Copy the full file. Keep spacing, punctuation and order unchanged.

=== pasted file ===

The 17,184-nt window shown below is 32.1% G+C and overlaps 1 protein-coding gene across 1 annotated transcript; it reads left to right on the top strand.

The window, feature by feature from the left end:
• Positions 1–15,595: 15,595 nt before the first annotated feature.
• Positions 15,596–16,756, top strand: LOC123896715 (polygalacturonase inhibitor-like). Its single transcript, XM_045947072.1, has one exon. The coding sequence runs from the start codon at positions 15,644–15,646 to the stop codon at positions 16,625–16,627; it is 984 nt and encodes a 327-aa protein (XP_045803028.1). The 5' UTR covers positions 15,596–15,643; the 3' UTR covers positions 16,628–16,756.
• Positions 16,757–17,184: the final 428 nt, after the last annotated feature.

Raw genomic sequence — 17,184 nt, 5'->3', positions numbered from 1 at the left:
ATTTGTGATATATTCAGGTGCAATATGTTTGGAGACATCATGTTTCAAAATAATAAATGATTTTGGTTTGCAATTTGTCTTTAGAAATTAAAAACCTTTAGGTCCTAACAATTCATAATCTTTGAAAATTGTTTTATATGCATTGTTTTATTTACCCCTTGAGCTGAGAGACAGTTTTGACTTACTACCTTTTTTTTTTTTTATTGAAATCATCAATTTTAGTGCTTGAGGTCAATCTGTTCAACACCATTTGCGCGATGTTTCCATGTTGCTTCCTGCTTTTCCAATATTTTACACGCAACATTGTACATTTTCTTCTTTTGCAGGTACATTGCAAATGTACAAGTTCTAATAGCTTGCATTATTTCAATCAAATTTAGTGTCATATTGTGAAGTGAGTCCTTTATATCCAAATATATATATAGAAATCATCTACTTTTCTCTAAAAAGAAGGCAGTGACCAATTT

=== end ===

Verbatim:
The 17,184-nt window shown below is 32.1% G+C and overlaps 1 protein-coding gene across 1 annotated transcript; it reads left to right on the top strand.

The window, feature by feature from the left end:
• Positions 1–15,595: 15,595 nt before the first annotated feature.
• Positions 15,596–16,756, top strand: LOC123896715 (polygalacturonase inhibitor-like). Its single transcript, XM_045947072.1, has one exon. The coding sequence runs from the start codon at positions 15,644–15,646 to the stop codon at positions 16,625–16,627; it is 984 nt and encodes a 327-aa protein (XP_045803028.1). The 5' UTR covers positions 15,596–15,643; the 3' UTR covers positions 16,628–16,756.
• Positions 16,757–17,184: the final 428 nt, after the last annotated feature.

Raw genomic sequence — 17,184 nt, 5'->3', positions numbered from 1 at the left:
ATTTGTGATATATTCAGGTGCAATATGTTTGGAGACATCATGTTTCAAAATAATAAATGATTTTGGTTTGCAATTTGTCTTTAGAAATTAAAAACCTTTAGGTCCTAACAATTCATAATCTTTGAAAATTGTTTTATATGCATTGTTTTATTTACCCCTTGAGCTGAGAGACAGTTTTGACTTACTACCTTTTTTTTTTTTTATTGAAATCATCAATTTTAGTGCTTGAGGTCAATCTGTTCAACACCATTTGCGCGATGTTTCCATGTTGCTTCCTGCTTTTCCAATATTTTACACGCAACATTGTACATTTTCTTCTTTTGCAGGTACATTGCAAATGTACAAGTTCTAATAGCTTGCATTATTTCAATCAAATTTAGTGTCATATTGTGAAGTGAGTCCTTTATATCCAAATATATATATAGAAATCATCTACTTTTCTCTAAAAAGAAGGCAGTGACCAATTT